Past, who was born in the United States but became a Mexican citizen in 1985, is the author of 10 published books in Mexico. Rather than seeking to spread American values among the Maya, she has acculturated while recording hundreds of hours of women's conjuring spells and drinking songs in remote Indian villages. Much of her work is reflected in Incantations. Mayan women wrote the text and drew the illustrations; Taller Lenateros designed the layout, made every page, and hand-sewed the manuscript. They chose a piece of sculpture by Norwegian artist Gitte Daehlin, a resident of nearby Oaxaca, for the book's haunting cover design.

The workshop's first publication, Bon tintes naturales, is an 80-page bilingual (Spanish/Tzotzil) instruction manual for making natural dyes.

In 1992 the workshop began publishing La Jicara (The Gourd), a literary and artistic journal with the aim of preserving Mayan culture. When 36 years of civil war ended in Guatemala in 1996, La Jicara devoted a 115-page issue to the stories, documents, letters and artwork of Maya survivors. In the Maya tradition, writing is sacred and not distinguished from painting, carving, or embroidery. Munda Toston writes:

The words grow out of the heart
and flow along the ways
of our lifeblood.
The seer comes singing
and finds the word,
the caress of the word
inside the veins.


Toston's words chime with the sentiment of El Ritual de los Bacabes, dictated to Spanish friars in the 17th century and cited in Incantations:

Through writing we know
the origins of the word.
The glyphs will give us the answer.
How will it be said?


According to scholar Michael D. Coe, the first Mayan glyphs can be traced back almost 2,000 years; they relate the stories of leaders. Archaeological finds dating to the height of Mayan civilization, A.D. 600-900, are replete with images of scribes wielding brushes and pens. For much of the 20th century the world's most respected Maya scholar, Eric J. Thompson, retarded the deciphering of Mayan glyphs because he insisted they represented complete concepts and had no phonetic component. Today it is believed that the glyphs were originally written in Ch'ol, a language still spoken in Chiapas by neighbors of the Tzotzil. At the time of the Spanish conquest in the 16th century, the ancient Mayan cities had been abandoned for hundreds of years, but the culture's calendars, rituals, and history were elaborated in books known as codices. Their destruction is referred to by Friar Diego de Landa in his book Relacion de las cosas de Yucatan. He writes: "There were many beautiful books, but as they contained nothing but superstitions and falsehoods of the Devil, we burnt them all, and this affected (the Maya) deeply, causing them great sorrow and grief." Only four pre-Columbian Mayan books survived into modernity, but their cultural essence lives in the Maya people, Past said.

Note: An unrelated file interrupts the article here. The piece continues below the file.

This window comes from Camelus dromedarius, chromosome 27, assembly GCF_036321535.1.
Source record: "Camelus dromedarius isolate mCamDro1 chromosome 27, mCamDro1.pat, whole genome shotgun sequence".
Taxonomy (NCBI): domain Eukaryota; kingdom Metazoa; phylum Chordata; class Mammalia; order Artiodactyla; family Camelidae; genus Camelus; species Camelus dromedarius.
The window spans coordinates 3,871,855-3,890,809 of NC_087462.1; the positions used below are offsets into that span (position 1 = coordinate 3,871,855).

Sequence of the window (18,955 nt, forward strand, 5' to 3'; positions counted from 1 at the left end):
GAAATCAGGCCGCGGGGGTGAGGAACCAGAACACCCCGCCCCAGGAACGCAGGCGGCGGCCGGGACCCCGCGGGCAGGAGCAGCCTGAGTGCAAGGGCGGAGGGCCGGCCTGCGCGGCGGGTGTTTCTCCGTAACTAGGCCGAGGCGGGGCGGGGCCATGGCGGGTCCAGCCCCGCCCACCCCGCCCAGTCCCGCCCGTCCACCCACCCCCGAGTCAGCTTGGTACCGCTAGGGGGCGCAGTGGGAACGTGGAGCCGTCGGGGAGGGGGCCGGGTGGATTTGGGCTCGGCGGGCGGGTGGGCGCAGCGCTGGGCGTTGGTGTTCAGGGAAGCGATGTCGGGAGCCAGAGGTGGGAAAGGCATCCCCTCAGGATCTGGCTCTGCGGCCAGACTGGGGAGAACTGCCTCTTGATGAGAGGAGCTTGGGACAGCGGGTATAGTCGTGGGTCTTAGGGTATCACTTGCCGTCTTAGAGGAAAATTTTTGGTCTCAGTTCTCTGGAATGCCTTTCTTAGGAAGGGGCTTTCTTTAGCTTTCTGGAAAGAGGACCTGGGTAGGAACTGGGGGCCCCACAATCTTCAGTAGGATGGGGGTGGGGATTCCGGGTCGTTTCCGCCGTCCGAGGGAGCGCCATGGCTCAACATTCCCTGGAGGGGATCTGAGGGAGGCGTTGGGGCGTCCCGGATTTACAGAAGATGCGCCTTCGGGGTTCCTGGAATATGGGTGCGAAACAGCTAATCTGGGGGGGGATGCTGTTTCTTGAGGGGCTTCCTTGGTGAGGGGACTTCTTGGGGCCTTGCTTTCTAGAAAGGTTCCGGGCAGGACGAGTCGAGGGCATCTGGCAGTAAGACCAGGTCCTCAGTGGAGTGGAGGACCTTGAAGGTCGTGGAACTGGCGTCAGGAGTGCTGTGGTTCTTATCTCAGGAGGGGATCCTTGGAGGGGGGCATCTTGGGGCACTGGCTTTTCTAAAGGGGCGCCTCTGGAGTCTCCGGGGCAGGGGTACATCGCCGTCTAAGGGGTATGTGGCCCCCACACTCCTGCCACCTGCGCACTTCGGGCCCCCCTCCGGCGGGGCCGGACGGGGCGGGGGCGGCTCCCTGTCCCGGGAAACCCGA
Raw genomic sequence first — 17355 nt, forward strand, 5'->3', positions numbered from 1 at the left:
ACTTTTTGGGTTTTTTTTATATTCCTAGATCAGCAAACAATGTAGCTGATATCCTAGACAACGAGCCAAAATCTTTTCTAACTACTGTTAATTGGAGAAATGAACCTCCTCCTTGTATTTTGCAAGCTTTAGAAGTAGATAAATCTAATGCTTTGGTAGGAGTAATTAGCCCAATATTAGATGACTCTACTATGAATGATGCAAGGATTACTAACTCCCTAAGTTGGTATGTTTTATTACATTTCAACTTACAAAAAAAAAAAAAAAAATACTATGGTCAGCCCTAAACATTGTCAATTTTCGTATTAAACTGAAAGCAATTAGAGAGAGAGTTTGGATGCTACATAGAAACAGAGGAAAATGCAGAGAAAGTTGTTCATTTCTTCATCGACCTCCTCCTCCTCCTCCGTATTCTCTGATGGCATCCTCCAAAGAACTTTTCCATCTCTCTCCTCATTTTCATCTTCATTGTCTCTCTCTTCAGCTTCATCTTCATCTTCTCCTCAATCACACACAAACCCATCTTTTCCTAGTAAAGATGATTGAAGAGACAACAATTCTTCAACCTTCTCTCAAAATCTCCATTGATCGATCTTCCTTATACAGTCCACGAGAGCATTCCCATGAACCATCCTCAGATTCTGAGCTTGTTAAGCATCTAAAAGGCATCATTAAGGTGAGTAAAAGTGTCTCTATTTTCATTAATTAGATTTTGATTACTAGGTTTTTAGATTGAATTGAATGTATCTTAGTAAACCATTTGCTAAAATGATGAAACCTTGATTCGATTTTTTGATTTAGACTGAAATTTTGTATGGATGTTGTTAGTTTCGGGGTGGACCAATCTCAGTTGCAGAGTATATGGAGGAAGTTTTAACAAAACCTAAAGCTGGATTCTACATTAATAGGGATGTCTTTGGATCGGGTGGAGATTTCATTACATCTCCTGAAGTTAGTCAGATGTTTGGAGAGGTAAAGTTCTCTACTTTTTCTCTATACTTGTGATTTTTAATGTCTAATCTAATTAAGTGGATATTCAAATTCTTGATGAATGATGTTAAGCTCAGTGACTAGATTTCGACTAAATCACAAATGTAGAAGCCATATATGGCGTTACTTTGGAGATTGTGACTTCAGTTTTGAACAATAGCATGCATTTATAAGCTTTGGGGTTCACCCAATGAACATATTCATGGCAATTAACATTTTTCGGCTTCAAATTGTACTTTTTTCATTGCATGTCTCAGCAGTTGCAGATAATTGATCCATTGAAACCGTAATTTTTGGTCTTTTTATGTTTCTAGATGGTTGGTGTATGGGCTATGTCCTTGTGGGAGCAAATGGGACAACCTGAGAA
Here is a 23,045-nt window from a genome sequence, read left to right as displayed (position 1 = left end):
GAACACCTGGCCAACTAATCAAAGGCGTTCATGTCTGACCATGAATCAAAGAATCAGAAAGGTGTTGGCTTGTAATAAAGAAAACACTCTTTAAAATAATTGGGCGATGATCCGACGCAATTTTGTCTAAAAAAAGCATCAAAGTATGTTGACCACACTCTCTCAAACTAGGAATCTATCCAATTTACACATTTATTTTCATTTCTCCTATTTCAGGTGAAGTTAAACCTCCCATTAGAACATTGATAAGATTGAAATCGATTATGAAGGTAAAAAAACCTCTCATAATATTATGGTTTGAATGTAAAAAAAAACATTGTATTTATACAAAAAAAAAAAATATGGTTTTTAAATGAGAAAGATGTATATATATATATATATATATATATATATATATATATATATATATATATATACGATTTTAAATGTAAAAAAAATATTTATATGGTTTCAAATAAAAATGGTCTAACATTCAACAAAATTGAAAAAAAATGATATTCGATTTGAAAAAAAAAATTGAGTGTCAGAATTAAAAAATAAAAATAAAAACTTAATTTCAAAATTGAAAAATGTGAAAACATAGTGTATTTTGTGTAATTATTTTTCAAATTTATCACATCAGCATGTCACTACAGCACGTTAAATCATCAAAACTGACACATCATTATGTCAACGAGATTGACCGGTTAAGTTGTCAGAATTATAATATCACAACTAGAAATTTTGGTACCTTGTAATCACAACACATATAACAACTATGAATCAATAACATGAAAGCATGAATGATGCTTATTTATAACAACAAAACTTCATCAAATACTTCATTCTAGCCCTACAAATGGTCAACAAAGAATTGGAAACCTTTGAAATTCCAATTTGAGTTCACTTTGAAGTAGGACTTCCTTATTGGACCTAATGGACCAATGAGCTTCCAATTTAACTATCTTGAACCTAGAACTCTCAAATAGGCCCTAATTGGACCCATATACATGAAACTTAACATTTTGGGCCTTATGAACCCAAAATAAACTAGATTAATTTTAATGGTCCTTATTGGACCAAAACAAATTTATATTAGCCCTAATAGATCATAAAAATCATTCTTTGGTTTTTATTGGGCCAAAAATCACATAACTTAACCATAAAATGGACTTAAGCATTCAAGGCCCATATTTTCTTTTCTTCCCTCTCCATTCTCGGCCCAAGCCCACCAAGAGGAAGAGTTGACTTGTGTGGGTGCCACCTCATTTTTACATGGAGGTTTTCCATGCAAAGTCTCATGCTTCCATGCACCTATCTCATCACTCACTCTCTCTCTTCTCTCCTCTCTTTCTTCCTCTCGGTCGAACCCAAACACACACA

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Artists' Books From Spain and Latin America: exhibit & book sale
Today, July 15; through Sept. 12
Garcia Street Books, 376 Garcia St.; 986-0151

Rhymes of the heart

According to Robert M. Laughlin, a curator of Mesoamerican and Caribbean ethnology at the Smithsonian Institution, Tzotzil is grounded in the senses of sight and sound and therefore richly descriptive. Tzotzil words are concrete not abstract, and concepts are expressed pictorially using word combinations. Single words embody metaphors English can express only in entire phrases.

Other metaphors are automatically implied because the same word often stands for disparate objects. "Many root words are based on shapes or evoke shapes in motion," Laughlin said. "The word for 'thatched roof' also describes a woman's messy hair. Onomatopoeia, words sounding like their meaning, is another characteristic of Tzotzil that lends itself to poetry. There are no words for abstracts like liberty or faith. To say that someone is free, you construct a sentence that means 'he can do anything he wants.'

Just like the ancient Maya, Tzotzil makes no distinction between writing and painting; the word Tz'b (b pronounced m) signifies both. Poetry, Nichimal k'op, translates as 'the word in flower.' "

Laughlin, the author of two Tzotzil dictionaries, derives many of his definitions from a colonial Spanish/Tzotzil dictionary he found in the vaults of his alma mater, Princeton University. The manuscript contains 80 heart metaphors. When we are in love our hearts "ache," when we repent our hearts "grow small," "become two," or "withdraw." When upset, our hearts "shake," and when consoled, our hearts are "shaped." The heart at peace is "seated."

In 2002, Taller Lenateros published Mayan Hearts, Laughlin's compilation of Tzotzil heart metaphors translated into both Spanish and English. Illustrations, both raw and luxurious, accompany the text, written on handmade paper with a thick, black, agave-fiber cover that exposes a crimson endpaper heart.